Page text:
My eyes scanning the implied direction of my line, i was surprised to see my steelhead jumping like a madman 50 yards upstream from where i thought it was. Panicked and wary of repeating the previous days mistakes i called to brother for guidance. Like a pro he delivered, walking me through the steps to help land a fish that was easily eight times the size of anything i ever catch around here. A memory to be sure.

Fortunately my brothers generosity was repaid on the third and following day when he landed a steelhead minutes after we hit the water, and a second shortly before leaving. It was incredibly gratifying to see all his work in making this trip possible for my dad and i come to fruition in front of our eyes. I’m lucky to have such a wonderful brother / steelhead guide.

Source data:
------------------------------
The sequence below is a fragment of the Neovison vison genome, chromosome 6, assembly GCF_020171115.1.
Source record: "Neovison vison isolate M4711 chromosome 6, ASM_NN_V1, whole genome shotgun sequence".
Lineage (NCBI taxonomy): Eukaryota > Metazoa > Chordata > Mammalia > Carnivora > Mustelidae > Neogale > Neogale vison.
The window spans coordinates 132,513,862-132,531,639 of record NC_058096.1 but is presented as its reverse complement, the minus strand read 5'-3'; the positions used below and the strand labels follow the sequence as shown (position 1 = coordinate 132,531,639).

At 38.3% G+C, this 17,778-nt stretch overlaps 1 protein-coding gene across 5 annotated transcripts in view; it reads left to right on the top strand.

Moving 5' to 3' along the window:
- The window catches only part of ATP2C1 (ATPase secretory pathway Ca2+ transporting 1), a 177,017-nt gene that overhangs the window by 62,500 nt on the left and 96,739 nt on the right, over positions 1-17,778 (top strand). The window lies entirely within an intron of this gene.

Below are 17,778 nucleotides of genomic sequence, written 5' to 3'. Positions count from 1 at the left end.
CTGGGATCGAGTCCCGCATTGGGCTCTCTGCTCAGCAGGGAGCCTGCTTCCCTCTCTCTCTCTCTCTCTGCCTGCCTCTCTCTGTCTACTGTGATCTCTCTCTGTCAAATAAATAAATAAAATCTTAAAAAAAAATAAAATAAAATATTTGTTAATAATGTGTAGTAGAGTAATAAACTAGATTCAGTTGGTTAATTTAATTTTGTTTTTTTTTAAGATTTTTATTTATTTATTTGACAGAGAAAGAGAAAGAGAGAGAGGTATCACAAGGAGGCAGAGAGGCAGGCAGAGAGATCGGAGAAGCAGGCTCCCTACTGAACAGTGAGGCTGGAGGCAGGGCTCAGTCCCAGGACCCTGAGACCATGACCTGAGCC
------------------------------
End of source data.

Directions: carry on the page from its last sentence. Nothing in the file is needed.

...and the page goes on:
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It’s hard to explain to non-anglers how one fish in three days can be seen as a success, but that’s the world of steel-heading. It’s a universe where the odds are inherently stacked against you, every failure or success is exaggerated, and where days can be compressed into minutes.

On the flight back, after a couple of complimentary Chardonnays loosened the gears, i put pen to paper as i ruminated on the experience. There were pages of thoughts, but this one seemed to sum it up best.

“Hundreds of meaningful but empty casts for one fish. One muscular, wild, screaming fish that felt the connection and tore the water asunder.”

Thank you David, dad, and the Deschutes.